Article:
The Hockey Insider: India’s multi-million offer to host World Cup causes turbulence among bidders
The few nations still eager to host the event have been rattled by India’s return to the bidding contest after already staging two hockey World Cups in the space of 12 years.
The few nations still eager to host the event have been rattled by India's return to the bidding contest after already staging two World Cups in the space of 12 years.
After initial interest that graduated to submission of bids for the next men's World Cup, Australia, Germany, and Spain have all withdrawn from the contest.
The financial guarantee offered by India has caused a reduction of the field for men's World Cup to just three nations.
India’s eagerness to become the first country to stage two successive men’s hockey World Cups has caused turbulence among bidders for the sport’s premier event.
Notwithstanding that staging a 16-nation World Cup had become an enormous task, the few nations still eager to host the event have been rattled by India’s return to the bidding contest after already staging two World Cups in the space of 12 years.
The Hockey Insider has learnt the reason for some aspirants pulling out of the bidding contest was India’s multi-million guarantee, now offered to the International Hockey Federation (FIH) as profits from the 2023 World Cup for men. The guaranteed amount is pegged at 3.5 million Swiss Francs, which is outside the grasp of a majority of hockey-playing nations.
After initial interest that graduated to submission of bids for the next men’s World Cup, Australia, Germany, and Spain have all withdrawn from the contest. While Australia have refrained to even consider the women’s event, Germany and Spain have doubled their efforts for the World Cup for women, where the contest is wide open with five bids. Spain, strangely, features in two of these hosting bids — a stand-alone bid and another in partnership with The Netherlands.
The Hockey Insider has learned that Spain are banking on their joint bid with The Netherlands to get approval, with matches in two preliminary groups each to be played in either country’s chosen city, along with two quarter-finals. The winners of two quarter-finals in Netherlands will travel to Spain for the semi-finals and final.
If the joint Spain-Netherlands bid is successful, it would be the first time that hockey’s premier event would feature a multi-national dimension, something the Europeans have borrowed from international football.
Hosts of the inaugural men’s World Cup in 1971 when the event was shifted from Pakistan owing to political problems, Spain were aspiring to bring the event back to its Catalonian region with matches played in Terrassa, a town on the outskirts of Barcelona, where the maiden World Cup was played. But after getting to know of the financial implications following India’s multi-million guarantee, Spain preferred to focus on stitching up a hosting partnership with Netherlands for the women’s World Cup.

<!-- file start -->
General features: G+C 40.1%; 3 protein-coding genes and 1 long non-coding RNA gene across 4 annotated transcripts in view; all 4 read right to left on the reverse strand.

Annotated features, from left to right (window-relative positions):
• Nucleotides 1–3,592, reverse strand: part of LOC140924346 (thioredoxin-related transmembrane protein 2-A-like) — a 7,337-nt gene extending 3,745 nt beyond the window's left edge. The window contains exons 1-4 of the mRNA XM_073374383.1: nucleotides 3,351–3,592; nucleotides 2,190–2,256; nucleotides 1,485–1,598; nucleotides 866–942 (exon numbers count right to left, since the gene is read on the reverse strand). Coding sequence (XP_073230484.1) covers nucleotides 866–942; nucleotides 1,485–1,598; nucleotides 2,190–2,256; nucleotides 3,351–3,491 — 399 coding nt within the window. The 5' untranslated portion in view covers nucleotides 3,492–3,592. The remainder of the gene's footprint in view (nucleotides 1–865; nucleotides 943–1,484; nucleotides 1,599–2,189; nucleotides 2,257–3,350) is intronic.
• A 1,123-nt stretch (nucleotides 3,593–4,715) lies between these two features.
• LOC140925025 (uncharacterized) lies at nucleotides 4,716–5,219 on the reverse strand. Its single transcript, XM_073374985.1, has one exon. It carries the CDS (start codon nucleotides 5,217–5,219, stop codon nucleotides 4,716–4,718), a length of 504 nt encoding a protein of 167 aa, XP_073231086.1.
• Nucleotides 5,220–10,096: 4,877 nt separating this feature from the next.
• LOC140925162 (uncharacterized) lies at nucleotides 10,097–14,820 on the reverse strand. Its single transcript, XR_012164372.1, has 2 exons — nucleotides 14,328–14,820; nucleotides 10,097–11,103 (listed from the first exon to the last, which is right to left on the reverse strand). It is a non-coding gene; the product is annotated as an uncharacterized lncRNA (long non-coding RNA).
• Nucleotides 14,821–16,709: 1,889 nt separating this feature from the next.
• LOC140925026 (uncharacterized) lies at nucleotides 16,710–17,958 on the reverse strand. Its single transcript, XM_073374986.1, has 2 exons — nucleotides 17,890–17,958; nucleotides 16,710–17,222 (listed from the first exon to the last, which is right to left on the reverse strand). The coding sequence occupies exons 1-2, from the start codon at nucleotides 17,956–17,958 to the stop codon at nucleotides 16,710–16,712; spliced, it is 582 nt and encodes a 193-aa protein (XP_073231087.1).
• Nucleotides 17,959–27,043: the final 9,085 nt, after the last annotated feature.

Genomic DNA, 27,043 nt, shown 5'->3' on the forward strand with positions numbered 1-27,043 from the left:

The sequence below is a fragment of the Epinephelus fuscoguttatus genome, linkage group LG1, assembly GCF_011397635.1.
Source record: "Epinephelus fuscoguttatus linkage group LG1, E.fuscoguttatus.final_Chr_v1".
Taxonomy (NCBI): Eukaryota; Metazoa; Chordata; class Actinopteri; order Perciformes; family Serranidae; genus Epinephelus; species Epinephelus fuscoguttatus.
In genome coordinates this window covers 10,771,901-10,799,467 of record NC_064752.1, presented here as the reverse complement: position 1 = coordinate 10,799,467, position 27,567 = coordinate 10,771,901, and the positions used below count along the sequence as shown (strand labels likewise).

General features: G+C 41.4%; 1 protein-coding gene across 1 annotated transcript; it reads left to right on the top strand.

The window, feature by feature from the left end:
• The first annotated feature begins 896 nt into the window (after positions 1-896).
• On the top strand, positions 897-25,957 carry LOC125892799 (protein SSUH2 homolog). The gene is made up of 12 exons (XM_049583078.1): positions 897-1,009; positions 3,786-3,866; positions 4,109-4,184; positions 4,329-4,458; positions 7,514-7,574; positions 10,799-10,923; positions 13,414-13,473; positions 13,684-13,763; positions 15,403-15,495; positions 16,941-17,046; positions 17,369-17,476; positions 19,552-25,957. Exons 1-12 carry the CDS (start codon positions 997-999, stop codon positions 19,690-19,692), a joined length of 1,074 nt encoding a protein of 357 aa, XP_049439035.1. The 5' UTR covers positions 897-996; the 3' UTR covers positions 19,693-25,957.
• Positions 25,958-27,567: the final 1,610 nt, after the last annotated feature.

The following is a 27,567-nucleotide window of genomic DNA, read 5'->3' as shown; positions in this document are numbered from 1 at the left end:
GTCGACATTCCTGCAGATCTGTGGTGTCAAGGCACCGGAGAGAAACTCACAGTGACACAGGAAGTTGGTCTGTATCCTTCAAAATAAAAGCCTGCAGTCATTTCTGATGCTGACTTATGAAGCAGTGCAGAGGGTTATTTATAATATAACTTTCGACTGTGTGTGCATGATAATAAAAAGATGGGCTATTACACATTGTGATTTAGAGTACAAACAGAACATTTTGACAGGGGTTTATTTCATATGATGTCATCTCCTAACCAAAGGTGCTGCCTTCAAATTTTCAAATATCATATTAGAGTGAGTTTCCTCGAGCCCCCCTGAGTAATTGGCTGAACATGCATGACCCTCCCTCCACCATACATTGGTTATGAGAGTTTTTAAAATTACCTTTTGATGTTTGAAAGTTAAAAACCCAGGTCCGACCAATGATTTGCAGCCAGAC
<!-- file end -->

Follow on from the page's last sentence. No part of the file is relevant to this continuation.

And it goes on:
The financial guarantee offered by India has caused a reduction of the field for men’s World Cup to just three nations. World Cup holders Belgium and Malaysia are the only two bidders still eager to match the Indian offer and aspire for the right to stage the next men’s World Cup.
Financially, Belgium are not known to be a hot spot for international hockey, but their ambitions have soared after clinching the silver medal at the 2016 Olympics and gold at the 2018 World Cup. Malaysia, on the other hand, have remained a hub for Asian hockey after staging the men’s World Cups in 1975 and 2002, and also the women’s World Cup in 1983. This time around, Malaysia are the only country bidding for the right to stage both the men and women’s World Cups. Malaysia, however, are not aspiring to host the two World Cups together, as The Netherlands had done in 1998 at Utrecht and 2014 at The Hague.
The financial parameters of the World Cups are going through a massive change with India a serious participant in the bidding for the right to stage the next edition. It is not for the first time that the financial parameters have changed for elite events featuring the Indian men’s hockey team since 2010, when the FIH reaped a bounty from staging the World Cup in New Delhi.
Australia were in contention to host the 2018 edition for both the men and women’s World Cups, but financial reasons made them withdraw from both. The men’s World Cup was allocated to India after Australia’s withdrawal, while the women’s event went to Britain’s capital, London. Both the events turned out to be immensely successful, prompting widespread interest in future FIH events.
Financially, however, the hockey fraternity just has a few nations willing to loosen the purse strings. If not already the front-runner, India’s bid is a fancied one. India, the financial hub of international hockey, have now forced some men’s World Cup bidders to look elsewhere to fulfill their hosting aspirations. They have been compelled to concentrate on the women’s World Cup, which has not aroused the interest of Hockey India.
Just as Australia’s intention to withdraw their bids came into the open, New Zealand stepped in with a bid for the women’s World Cup from Oceania.
The Hockey Insider has also discovered some heartburn among several member nations, who are unhappy at the FIH twice re-opening the bids for the next World Cups, thereby delaying the decision on finalising the venues. It has drastically reduced the time available for the chosen hosts to prepare for the elite event.
With the Hockey World Cup 2023 beginning on Friday, here's a look at some facts and trivia about the tournament from its previous editions.
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